Whether you are new to the industry and are looking for your first property, or an experienced landlord with an extensive portfolio, there are things that you can do to increase the amount of money you have left in your pocket at the end of each month.
Here are a few ideas to get you started - all of which are win-win solutions that will benefit your tenants too:
Consider allowing pets
You often hear of the horror stories - the smell, the damage and the nuisance they cause but there are many benefits to being a pet-friendly landlord. The Pet Food Manufacturers’ Association (PMFA) estimates that 40% of all UK households now own a domestic animal - a good share of the rental market that you could be tapping into.
If there aren’t a lot of pet-friendly properties in your area then it’s a good way to carve yourself a niche, and to justify charging a slightly higher rent too. You could also require a higher deposit to cover the cost of any damage caused.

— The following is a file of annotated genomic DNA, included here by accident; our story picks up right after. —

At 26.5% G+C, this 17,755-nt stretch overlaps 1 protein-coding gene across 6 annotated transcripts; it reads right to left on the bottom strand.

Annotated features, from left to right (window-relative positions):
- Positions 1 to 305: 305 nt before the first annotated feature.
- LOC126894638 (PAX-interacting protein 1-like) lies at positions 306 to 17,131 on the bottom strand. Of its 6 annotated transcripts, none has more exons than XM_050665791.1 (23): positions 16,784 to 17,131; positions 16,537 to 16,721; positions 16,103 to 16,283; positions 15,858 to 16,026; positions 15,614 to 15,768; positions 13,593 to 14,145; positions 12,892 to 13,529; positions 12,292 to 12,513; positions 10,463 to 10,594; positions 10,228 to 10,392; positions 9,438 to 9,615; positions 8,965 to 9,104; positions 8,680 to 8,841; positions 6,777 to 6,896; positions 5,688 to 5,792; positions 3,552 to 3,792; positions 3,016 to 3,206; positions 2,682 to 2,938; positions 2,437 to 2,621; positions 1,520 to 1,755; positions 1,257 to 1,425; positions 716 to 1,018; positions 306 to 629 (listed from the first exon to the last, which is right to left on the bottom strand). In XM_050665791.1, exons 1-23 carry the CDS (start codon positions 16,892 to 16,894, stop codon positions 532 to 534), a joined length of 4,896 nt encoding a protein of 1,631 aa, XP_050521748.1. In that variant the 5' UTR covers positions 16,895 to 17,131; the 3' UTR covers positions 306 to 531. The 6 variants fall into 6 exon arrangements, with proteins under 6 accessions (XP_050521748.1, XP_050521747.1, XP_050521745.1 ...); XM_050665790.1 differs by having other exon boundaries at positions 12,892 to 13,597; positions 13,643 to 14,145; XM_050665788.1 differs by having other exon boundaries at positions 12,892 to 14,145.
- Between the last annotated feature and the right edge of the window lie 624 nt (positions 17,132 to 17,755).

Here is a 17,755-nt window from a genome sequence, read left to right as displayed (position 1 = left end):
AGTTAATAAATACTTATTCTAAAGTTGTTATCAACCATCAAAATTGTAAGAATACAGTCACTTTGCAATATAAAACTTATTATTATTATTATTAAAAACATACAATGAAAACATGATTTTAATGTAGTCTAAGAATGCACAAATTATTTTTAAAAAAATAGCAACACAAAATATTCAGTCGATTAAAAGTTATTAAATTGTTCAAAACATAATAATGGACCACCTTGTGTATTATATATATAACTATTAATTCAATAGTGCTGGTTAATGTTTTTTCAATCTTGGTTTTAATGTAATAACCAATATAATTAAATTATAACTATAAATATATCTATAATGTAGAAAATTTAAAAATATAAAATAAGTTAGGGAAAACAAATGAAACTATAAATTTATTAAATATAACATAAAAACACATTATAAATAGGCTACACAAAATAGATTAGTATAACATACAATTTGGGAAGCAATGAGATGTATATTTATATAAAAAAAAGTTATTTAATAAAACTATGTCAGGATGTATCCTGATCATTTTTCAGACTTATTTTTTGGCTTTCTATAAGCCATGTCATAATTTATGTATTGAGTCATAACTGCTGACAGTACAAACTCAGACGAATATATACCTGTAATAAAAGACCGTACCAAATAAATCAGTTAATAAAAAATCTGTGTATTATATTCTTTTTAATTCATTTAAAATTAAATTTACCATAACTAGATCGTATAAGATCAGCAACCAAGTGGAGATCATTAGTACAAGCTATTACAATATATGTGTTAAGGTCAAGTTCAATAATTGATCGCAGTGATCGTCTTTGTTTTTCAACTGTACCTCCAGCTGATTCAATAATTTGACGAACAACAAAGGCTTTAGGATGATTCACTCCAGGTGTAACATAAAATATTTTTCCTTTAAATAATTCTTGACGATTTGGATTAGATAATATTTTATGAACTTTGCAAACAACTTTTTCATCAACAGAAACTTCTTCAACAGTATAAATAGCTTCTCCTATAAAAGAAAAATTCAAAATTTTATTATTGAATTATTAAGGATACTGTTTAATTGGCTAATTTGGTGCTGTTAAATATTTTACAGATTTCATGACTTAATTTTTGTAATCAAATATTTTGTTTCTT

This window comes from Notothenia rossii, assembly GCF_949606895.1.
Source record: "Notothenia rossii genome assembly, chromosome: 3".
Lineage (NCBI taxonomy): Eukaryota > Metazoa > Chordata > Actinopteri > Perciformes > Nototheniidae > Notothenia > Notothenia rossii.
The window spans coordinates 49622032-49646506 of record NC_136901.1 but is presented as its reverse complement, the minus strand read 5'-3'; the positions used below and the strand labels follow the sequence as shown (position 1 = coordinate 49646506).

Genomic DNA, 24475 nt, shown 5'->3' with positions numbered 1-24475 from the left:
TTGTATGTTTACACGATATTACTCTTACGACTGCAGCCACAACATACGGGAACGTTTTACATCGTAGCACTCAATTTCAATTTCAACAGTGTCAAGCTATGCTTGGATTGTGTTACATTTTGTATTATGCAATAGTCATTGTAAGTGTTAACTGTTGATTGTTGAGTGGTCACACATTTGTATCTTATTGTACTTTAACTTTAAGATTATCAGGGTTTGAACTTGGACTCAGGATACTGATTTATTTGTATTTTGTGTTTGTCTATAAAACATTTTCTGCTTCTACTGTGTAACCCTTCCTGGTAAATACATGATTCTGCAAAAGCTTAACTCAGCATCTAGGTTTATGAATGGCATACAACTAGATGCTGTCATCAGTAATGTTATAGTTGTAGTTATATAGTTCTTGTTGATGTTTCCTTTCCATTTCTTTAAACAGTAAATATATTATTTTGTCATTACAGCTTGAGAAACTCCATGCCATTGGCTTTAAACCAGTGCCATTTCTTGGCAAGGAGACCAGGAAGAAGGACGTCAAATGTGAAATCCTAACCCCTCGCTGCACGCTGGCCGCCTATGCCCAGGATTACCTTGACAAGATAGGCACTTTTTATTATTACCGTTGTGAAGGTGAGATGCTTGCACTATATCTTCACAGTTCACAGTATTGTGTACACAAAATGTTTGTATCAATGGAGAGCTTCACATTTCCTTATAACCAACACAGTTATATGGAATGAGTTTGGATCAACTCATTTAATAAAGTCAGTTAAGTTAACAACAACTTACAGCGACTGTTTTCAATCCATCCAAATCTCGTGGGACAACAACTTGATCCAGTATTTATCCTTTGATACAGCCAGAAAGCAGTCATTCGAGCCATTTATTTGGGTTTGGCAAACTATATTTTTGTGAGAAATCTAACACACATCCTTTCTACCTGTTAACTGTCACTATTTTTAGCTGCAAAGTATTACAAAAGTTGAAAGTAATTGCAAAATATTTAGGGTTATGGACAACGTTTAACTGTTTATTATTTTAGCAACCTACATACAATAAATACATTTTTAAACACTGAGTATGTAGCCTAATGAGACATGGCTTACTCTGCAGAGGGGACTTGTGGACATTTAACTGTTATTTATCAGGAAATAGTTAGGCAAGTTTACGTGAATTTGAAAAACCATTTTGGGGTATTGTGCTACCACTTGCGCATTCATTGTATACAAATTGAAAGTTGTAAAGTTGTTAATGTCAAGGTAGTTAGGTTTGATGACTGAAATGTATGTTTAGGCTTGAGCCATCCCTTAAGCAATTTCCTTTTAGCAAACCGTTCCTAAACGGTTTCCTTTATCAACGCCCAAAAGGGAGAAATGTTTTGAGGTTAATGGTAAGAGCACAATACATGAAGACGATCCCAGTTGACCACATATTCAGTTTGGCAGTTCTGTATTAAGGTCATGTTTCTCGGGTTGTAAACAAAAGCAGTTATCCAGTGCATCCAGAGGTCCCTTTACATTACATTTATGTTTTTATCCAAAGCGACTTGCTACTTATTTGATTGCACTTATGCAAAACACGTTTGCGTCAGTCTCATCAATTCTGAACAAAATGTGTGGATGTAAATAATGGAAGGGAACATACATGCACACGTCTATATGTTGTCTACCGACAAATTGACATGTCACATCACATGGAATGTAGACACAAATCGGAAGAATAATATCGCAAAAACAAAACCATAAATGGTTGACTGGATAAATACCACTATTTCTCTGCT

If you decide that you’re OK with animals in your properties then make sure your expectations are clearly-stated within a ‘pet policy’ section in your tenancy agreement. A watertight inventory, with photographs to match, is also a safeguard.
What’s more, there are a number of websites, including Zoopla, OpenRent, and SpareRoom, which have advanced search filters to enable tenants to see whether pets are allowed; this could further widen your visibility to that market, if you advertise on those platforms.
Check-in with your tenants
Avoid lengthy and costly void periods by striking up a good relationship with your tenants. This doesn’t take much effort, a card or small housewarming gift to celebrate their arrival will go a long way.
If you know they are new to the area you could even create them a little welcome pack, with information on the nearest shops and attractions, for example.
It’s also important to let them know that you’re always available to answer any questions they have (within working hours, of course!) and outline what they should do if they have an emergency outside of these hours. By doing this you’re building a mutually trusting and respectful relationship right from the get go.
Happy tenants are not only likely to stay, but they’re likely to recommend you too, and we all know that word of mouth goes a long way.